Moving forward in the process, the Office of Worker Advisor (OWA) became involved May 2016 and continues to fight our battle to this day.
Uncovering the extent of exposures
Retrospective mapping of the plant was done by many invaluable volunteers to track the exposures in the Peterborough plant. The report identified over 4,000 chemicals and toxins, 40 of which are known human carcinogens. It states GE in the US was warned about the hazards and health effects of asbestos and other industrial chemicals affecting GE workforce as far back as 1922-1934. The synergistic effect (combining of all the chemicals and toxins) created a perfect storm of events to produce vast numbers of different cancers in the workers.
Another moment of hope was when The Toronto Star published their investigative exposé on the lethal legacy that GE had on our workers and in our community. Political pressure from that series and through the community forced WSIB to reconsider Ed’s claim. In total, three hygiene assessments and three medical consultant reviews were done by the same two individuals as when our claim was denied previously. Our hope for an unbiased review was unmet.
Submissions were filed and a second decision rendered in the summer of 2018. In those submissions, the OWA uncovered evidence of chromium, benzene, cadmium, electromagnetic field (EMS), iron, lead, mercury, oil mists, solvents, toluene, trichloroethylene (TCE), vinyl chloride, and xylene, all of which have evidence of contributing to glioblastoma.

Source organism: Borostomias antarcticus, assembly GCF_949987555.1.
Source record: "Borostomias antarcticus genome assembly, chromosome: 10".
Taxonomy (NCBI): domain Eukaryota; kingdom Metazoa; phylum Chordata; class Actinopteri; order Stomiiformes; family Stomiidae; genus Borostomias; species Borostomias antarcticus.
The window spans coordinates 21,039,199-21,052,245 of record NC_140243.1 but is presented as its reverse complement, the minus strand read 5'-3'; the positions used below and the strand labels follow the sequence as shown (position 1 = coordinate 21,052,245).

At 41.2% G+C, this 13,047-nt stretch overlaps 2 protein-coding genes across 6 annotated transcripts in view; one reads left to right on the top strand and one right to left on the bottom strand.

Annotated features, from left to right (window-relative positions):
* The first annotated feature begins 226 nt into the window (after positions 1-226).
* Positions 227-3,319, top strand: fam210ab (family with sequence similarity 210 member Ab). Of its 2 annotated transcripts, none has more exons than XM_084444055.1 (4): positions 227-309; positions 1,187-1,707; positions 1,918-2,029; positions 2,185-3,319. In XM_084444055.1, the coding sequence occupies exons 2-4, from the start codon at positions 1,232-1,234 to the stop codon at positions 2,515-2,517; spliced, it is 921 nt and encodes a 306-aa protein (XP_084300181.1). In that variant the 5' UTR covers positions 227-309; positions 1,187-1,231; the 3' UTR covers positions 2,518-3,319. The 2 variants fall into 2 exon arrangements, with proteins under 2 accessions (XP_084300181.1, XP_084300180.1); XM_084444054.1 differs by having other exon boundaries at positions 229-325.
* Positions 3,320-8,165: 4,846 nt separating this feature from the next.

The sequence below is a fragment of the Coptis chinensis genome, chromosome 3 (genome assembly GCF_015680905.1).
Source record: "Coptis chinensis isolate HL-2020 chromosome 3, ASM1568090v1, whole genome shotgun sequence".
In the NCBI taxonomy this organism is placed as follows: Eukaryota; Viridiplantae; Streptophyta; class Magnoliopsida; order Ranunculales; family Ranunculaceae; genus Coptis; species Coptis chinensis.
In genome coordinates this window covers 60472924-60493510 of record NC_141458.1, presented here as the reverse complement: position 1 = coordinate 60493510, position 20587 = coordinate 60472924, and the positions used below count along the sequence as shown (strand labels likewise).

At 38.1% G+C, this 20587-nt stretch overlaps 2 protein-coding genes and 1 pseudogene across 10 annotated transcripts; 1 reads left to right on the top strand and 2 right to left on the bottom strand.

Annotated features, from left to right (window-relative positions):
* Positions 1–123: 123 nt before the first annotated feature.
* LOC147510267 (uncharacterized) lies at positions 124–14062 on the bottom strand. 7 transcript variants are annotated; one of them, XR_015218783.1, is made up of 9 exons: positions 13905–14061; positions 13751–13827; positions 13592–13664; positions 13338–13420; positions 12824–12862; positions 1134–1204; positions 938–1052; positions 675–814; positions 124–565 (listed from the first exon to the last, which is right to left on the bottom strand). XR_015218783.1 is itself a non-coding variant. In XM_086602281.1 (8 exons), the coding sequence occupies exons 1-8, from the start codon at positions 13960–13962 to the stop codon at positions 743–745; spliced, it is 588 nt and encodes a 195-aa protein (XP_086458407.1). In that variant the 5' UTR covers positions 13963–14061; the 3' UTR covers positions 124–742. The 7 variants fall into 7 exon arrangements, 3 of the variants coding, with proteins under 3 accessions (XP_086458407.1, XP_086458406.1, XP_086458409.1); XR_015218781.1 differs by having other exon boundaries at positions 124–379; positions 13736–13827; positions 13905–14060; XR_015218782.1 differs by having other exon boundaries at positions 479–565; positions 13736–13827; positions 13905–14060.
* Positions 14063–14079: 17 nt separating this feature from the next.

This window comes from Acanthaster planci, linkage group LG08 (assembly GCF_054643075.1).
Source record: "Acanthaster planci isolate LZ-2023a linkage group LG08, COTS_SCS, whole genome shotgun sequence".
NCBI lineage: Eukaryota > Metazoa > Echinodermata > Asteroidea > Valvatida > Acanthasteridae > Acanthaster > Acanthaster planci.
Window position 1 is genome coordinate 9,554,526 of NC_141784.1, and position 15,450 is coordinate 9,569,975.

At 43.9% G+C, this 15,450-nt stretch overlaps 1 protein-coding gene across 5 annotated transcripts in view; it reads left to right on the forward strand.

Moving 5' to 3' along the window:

We are at the last level of appeal at WSIB – and an in-person hearing was denied by the WSIB. It is my belief that the WSIB does not want to put a face to the claim. It is easier to deny a submission than a person. If the appeal is not successful, the Workplace Safety and Insurance Appeals Tribunal is our last chance. Having our story told nationally, is hopefully another.
Fighting for justice
We have been very vocal in our fight for presumptive legislation for GE Peterborough workers. Presumptive legislation only applies to firefighters. Ed surpassed all the thresholds in the firefighter legislation. A firefighter needs to work for 10 years to qualify for compensation for glioblastoma. Ed was exposed to copious amounts of toxins and chemicals daily for 42 years.
Ed’s claim was denied due to lack of ionizing radiation exposure. Firefighters are not exposed to ionizing radiation. What makes it appropriate for the WSIB to determine eligibility based on the occupation and not the exposure? Factory workers should be treated with the same fairness and equity as firefighters. All lives matter regardless of the occupation.
Increased awareness affords opportunity for improvements and positive change. We can all do better. Please watch my husband’s story and our collective fight to see what their lives were worth.